The Obsessed Woman
When she’s not boiling your pet rabbit for ignoring her calls ( Fatal Attraction ), she’s breaking your legs with a sledgehammer ( Misery ), or creepily pretending to be you and sleeping with your boyfriend ( Single White Female ). Far too often incited by a jilted love affair, the obsessed woman’s infatuation is usually based on an imagined connection that feels warm and fuzzy to her, but let’s face it: she’s insane.
The Ghostly Woman
Hammer’s Woman in Black is based on an original novel, but the idea of a ghostly woman has been one of cinema’s most popular creepy female clichés for decades. While there have been many films that have utilized the supernatural spirit of a wistful woman to drive their narrative, Japanese horror cinema probably wins the award for using this device the most. Ratcheting up the psychological terror and tension in a movie, the yūrei is a vengeful mythological figure in Japanese culture that has made its way to the big screen many times, most popular in the 1990s and early 2000s. Her story usually revolves around a murder or suicide, the tragedy leaving her restless and often malevolent. See: Ringu (or the American movie, The Ring), Ju-on (or the American remake, The Grudge), Dark Water (both the Japanese and American versions), One Missed Call (or the Japanese film, Chakushin Ari).
Thanks to a recent resurgence of 1970’s occult horror — recalling popular films like The Exorcist — the demonically possessed woman has started to overshadow the ghost girl. The current popularity of supernatural horror, however, means the wandering female spirit is probably here to stay for a while.
The psychotic maternal instinct can be aroused due to the loss of a child ( Inside ) — or as a revenge tactic for losing your family ( The Hand That Rocks the Cradle ) — but often times it’s just implied that the woman was born evil, or was raised by someone who made her that way ( Flowers in the Attic ). Sometimes this is used for comical effect ( Serial Mom ), and other times less intentionally ( The Baby ).
The Wronged Outcast
Lonely nerds, bullied weirdos, and other malcontent freaks fight back, but the weird part about the wronged outcast is how often cinema implies that their empowerment — no matter how insane it may be enacted — requires supernatural powers to be applied ( The Craft and Carrie ).
The Hot Girl Who Snaps
The attractive woman who loses her marbles is probably one of the most overused female tropes, and also the cliché with the worst implications — at least from a feminist perspective. Most violently unhinged “hot girls” lose their clothes as readily as they lost their minds, glamorizing their psychosis for male viewing pleasure. These women can easily fit into one of our other categories, but it’s generally made clear that they’re in the film for their looks and not their backstory. One of the more interesting ways directors have transcended the stereotype is by suggesting that the reach for perfection or beauty incited the mental breakdown ( Black Swan ). Other movies have tried to toy with the hackneyed hot girl by parodying her position of power ( Jennifer’s Body , Jawbreaker ).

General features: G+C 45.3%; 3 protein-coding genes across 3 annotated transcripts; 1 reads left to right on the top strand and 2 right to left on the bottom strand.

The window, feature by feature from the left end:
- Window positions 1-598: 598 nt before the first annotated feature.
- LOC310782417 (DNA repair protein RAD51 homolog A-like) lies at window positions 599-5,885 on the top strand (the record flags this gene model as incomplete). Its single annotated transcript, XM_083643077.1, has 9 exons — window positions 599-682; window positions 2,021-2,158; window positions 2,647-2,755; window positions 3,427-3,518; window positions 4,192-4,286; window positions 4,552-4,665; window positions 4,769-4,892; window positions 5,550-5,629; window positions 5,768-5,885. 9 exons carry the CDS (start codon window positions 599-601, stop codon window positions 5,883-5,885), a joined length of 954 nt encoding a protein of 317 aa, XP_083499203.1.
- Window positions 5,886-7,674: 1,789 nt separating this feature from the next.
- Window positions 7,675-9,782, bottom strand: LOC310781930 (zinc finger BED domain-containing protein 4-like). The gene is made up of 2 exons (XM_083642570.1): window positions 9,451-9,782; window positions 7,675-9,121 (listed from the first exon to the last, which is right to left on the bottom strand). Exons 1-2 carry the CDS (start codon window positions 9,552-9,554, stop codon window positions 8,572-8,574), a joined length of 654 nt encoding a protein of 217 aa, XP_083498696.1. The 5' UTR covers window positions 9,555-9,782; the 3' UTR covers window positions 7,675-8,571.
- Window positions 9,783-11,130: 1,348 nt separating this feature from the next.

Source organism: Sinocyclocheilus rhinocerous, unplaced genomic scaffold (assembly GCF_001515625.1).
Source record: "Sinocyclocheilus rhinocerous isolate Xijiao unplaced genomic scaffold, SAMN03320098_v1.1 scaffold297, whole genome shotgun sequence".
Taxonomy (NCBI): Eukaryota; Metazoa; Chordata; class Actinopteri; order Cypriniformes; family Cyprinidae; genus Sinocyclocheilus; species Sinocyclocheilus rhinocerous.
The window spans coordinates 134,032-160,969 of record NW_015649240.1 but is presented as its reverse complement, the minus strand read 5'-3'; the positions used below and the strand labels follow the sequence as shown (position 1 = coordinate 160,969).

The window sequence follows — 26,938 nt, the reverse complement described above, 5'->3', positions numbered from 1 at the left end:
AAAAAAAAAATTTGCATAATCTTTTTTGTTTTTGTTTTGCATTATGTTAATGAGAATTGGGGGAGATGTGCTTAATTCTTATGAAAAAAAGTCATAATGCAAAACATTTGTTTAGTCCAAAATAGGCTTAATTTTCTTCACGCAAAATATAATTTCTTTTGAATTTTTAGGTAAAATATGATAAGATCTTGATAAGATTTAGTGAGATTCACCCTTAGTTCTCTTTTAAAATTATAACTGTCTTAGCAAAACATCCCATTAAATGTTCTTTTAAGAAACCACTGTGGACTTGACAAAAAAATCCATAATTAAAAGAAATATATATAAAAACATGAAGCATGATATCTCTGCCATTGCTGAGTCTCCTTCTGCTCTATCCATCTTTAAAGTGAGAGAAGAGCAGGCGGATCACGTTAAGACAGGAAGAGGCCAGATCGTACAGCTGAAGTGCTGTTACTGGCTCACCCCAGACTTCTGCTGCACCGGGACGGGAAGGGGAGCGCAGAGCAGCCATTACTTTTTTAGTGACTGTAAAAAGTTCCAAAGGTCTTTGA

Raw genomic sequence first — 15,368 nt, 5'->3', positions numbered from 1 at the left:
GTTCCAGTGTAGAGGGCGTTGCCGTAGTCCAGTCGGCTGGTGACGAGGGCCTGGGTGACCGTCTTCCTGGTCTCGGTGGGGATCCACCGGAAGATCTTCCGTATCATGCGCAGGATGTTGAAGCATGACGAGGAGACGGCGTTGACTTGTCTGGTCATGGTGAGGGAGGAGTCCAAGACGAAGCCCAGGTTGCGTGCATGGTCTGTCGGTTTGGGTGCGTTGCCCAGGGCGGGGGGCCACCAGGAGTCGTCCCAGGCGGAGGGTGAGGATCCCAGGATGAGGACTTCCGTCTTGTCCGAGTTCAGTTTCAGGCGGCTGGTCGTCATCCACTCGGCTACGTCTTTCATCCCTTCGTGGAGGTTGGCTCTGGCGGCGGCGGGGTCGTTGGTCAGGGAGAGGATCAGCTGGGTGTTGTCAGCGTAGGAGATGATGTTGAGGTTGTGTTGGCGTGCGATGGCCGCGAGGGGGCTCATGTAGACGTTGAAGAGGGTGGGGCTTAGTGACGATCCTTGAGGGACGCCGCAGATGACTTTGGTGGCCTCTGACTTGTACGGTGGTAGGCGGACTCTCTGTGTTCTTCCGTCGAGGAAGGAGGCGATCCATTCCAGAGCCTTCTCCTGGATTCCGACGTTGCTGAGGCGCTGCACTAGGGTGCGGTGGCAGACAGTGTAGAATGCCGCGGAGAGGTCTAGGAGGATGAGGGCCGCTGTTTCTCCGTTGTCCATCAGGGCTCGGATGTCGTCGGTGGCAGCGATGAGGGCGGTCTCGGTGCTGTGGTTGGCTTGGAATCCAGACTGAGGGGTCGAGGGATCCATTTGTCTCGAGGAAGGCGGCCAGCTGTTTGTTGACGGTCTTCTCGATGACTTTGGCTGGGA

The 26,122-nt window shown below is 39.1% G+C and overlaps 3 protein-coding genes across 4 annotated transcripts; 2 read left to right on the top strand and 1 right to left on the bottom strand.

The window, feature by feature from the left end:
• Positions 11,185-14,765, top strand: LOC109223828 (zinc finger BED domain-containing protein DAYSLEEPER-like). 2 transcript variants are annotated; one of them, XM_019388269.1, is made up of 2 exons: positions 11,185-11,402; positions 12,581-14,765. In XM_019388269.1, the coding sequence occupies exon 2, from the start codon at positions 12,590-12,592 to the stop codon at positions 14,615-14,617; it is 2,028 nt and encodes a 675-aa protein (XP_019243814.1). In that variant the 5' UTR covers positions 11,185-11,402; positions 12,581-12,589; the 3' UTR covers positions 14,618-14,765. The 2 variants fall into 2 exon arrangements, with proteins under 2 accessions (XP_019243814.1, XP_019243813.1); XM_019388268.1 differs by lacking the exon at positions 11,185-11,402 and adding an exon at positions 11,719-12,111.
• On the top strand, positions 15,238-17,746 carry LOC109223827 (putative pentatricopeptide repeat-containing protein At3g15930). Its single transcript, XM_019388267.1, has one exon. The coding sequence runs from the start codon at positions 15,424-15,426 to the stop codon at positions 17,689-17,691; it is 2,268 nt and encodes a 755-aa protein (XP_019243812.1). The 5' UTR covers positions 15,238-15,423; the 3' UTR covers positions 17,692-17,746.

The Standard Psychopath
You can diagnose these women as narcissistic or pathological liars, but let’s not mince words: they’re complete and utter psychopaths. Murder is a hobby for them, and Basic Instinct ‘s crazed novelist Catherine Tramell is probably the most villainous of them all. Basic Instinct 2 tried to provide reasons for Catherine’s psychosis (risk addiction), but the charismatic killer is so manipulative we have to wonder if she managed to influence her own diagnosis.
The Abused Victim
The horrific evils (sexual abuse and domestic violence) inflicted upon women as children ( Audition , Natural Born Killers ) or adults ( Monster ) can manipulate our sympathies and make us question if the blood on their hands is warranted.
Sometimes in film, a little bloodshed can allow a woman to also shed her inhibitions ( Teeth ), sense of hopelessness and confusion (Ginger Snaps), or the disparaging view she has of herself ( May ). Often, horror cinema’s way of revealing this transformation is to associate the monstrous and the feminine, which empowers the woman through her newfound, grisly abilities. Tragically, not all women can accept this darker, overwhelming side of themselves ( Cat People ).